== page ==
Learning to inline skate will require a safe, obstacle-free training space. An empty parking lot, an unused tennis court, a sidewalk or any flat, smooth piece of pavement with grass (for cushioned falls and stops) beside it will work fine. New inline skaters will need to walk in their skates to begin, and a large grassy area will make a great tryout area before skating on pavement. Beginners should avoid the well-traveled trails and parks until they can maneuver safely.
There is nothing safer than an indoor or outdoor skating center or rink. The surface is usually kept clean and even when they are busy, the traffic flow is controlled and there are usuallu carpeted areas where you can try walking in your inline skates.
Recommendations for Your Inline Skating Environment
- Do not inline skate in darkness. If unavoidable, wear reflective clothing and use a light to illuminate the road and youself.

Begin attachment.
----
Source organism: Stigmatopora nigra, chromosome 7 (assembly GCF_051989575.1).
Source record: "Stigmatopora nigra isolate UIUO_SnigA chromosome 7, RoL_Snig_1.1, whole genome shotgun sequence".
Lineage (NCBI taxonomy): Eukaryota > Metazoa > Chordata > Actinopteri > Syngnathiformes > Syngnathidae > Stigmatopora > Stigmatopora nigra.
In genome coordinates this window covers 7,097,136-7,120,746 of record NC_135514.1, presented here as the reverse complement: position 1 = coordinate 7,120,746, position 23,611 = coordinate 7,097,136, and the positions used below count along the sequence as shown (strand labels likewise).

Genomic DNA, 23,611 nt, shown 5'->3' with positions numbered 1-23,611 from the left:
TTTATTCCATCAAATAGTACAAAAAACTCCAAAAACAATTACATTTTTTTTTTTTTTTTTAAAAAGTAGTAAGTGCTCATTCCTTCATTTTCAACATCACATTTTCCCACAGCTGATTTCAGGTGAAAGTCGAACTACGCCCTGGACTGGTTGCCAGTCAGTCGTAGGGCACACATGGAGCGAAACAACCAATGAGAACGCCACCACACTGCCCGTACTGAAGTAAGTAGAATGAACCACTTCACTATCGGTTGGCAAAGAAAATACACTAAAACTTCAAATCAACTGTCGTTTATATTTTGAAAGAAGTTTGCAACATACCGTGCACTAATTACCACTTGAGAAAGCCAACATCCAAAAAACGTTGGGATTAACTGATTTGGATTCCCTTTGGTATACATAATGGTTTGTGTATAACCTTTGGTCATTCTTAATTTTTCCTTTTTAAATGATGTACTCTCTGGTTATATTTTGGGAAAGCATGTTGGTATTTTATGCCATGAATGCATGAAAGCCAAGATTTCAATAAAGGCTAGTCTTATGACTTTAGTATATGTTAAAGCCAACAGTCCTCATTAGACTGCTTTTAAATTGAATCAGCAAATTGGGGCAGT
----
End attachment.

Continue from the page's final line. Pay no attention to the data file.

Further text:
- Choose locations that are relatively safe with level surfaces like rail-to-trails and rail-with-trails. Avoid uneven surfaces, debris, and unsafe neighborhoods.
- New inline skaters should avoid crowds, traffic, and rough terrain.
- Use extra caution when inline skating in unfamiliar locations or on new surfaces.
- Inexperienced inline skaters should be accompanied by an experienced skater, regardless of the relative safety of the location.
- All skaters should be aware that earphones or any device that restricts hearing or provides entertainment will affect awareness of traffic, pedestrians, or the skating surface while inline skating.
Sign up for training with a certified inline skating instructor, and an appropriate training surface will usually be included as part of your lesson package.